Sir Bob Geldof and Bono led mourners in saying a “last goodbye” to Sinead O’Connor as the Nothing Compares 2 U star was laid to rest in Ireland on Tuesday.

Before O’Connor was buried in Bray in her native Ireland, thousands of mourners gathered on the streets to say a “last goodbye” to their beloved singer. The songstress, who was known for her unabashed activism was found dead at the age of 56 in her penthouse apartment in London on July 26.

A private funeral service was held for O’Connor which was attended by Bob Geldof and U2 star Bono before the songstress’ cortege traveled along Bray seafront. Fans got the opportunity to shower her coffin with flowers as a Volkswagen camper van accompanying the procession played her music.

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The cortege paused briefly at her former home, where she lived for 15 years, as a loud applause broke out Mourners wept as they placed their hands on the hearse carrying the coffin.

Imam Shaykh Dr Umar Al-Qadri presented a moving eulogy at O’Connor’s service, saying in his speech that the star had “suffered more than her share of hardship and adversity”. He stressed on how O’Connor would be remembered as a “beloved daughter of Ireland” whose “voice moved a generation of young people”.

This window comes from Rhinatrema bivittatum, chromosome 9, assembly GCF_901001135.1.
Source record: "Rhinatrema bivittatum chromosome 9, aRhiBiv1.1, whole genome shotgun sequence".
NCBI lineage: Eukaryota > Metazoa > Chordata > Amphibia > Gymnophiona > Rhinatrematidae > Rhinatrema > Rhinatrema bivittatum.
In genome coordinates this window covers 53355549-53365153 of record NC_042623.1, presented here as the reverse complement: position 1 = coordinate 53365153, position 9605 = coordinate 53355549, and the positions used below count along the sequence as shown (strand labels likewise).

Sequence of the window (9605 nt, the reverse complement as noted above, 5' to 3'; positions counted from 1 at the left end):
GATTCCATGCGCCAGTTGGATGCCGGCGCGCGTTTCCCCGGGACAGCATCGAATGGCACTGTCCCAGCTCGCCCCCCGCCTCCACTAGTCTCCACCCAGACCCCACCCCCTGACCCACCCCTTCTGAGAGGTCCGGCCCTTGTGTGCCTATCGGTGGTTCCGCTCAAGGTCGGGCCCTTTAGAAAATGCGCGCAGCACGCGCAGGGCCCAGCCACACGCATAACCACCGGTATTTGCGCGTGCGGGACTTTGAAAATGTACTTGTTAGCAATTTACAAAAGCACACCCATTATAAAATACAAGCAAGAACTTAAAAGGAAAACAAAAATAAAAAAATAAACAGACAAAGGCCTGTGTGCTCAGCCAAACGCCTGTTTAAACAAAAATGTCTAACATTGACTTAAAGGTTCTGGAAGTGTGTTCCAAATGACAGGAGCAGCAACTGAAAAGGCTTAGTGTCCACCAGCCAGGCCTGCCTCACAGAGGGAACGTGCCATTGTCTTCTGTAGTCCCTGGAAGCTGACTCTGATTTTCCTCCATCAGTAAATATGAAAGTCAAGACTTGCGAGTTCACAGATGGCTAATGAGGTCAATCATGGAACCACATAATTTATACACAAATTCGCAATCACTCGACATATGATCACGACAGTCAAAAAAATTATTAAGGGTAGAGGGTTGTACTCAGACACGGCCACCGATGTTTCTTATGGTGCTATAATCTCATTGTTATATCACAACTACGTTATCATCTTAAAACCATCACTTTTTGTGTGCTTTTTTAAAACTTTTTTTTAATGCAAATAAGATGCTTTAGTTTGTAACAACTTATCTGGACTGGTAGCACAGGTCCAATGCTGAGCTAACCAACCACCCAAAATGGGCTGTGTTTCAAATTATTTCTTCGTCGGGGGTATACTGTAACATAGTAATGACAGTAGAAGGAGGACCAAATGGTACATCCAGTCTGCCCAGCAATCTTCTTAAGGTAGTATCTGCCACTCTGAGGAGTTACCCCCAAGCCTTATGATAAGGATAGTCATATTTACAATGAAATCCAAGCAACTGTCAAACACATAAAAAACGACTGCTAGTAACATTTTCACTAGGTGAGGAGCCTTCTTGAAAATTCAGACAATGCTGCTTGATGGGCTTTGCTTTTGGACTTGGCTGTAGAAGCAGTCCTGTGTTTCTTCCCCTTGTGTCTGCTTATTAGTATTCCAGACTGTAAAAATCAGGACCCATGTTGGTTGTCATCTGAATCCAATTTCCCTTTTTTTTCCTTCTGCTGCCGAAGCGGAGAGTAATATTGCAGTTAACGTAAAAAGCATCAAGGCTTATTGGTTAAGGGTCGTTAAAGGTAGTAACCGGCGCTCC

He added: “Sinead’s voice carried with it an undertone of hope, of finding one’s way home. The Irish people have long found solace in song from the sufferings of this lower abode, and Sinead was no exception, and in sharing that solace, she brought joy to countless people the world over.”

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The imam continued: “May her family and loved ones find solace in the outpouring of love from the corners of this earth for this unique daughter of Ireland who moved so many hearts with her mighty voice and unflinching honesty as an artist, poet, and human being. Sinead had a poet’s heart and, I believe, would share with us today the sentiments of the poet, Rumi, when he said: ‘This place is a dream. Only a sleeper considers it real. Then death comes like dawn, and you wake up laughing at what you thought was your grief’.”